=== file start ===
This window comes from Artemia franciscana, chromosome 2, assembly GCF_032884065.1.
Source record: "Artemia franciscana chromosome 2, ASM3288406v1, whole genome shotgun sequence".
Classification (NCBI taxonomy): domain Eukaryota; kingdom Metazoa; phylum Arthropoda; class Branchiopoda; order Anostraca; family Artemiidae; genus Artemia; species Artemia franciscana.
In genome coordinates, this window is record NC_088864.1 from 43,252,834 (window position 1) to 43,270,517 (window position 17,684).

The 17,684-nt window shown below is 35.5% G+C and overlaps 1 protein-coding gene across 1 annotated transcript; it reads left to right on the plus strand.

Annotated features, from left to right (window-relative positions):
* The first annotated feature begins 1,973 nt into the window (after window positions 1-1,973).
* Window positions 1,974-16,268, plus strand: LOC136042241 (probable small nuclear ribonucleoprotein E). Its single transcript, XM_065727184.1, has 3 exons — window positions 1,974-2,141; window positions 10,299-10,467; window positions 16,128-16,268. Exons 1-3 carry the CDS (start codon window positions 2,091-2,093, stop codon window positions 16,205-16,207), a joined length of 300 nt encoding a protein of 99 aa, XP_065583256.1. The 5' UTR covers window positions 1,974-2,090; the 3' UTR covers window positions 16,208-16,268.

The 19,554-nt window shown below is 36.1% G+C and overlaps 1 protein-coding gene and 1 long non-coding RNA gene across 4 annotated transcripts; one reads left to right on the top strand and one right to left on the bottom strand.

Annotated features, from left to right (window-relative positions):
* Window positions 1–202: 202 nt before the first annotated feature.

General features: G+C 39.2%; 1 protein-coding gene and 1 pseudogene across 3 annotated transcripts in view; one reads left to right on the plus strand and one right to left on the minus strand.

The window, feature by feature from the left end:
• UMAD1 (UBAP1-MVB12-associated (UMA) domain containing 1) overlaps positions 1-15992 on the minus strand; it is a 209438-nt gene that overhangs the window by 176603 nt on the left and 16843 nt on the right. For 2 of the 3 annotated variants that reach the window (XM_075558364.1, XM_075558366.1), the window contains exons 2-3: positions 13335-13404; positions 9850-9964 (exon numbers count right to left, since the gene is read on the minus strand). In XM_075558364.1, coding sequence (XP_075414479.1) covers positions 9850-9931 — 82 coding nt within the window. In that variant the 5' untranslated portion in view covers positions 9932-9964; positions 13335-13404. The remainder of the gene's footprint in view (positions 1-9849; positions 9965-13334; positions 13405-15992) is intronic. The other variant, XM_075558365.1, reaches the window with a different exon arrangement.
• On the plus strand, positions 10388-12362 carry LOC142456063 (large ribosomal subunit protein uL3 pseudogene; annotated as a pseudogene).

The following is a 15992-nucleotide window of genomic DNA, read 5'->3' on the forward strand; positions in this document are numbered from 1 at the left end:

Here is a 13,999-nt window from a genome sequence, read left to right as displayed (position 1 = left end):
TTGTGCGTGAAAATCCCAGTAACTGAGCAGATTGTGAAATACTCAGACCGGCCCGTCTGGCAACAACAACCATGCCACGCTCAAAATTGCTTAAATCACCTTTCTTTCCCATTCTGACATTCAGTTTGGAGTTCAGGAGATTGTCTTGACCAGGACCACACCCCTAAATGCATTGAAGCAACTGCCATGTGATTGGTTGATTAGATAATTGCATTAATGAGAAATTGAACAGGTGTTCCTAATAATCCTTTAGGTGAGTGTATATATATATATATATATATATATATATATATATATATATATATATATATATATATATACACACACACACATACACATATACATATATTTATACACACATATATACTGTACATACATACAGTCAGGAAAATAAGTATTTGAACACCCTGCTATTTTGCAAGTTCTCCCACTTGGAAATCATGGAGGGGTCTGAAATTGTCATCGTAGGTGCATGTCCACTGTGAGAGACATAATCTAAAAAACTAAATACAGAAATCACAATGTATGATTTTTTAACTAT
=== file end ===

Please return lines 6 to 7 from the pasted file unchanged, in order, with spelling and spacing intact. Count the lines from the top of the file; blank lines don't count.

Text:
Annotated features, from left to right (window-relative positions):
* The first annotated feature begins 1,973 nt into the window (after window positions 1-1,973).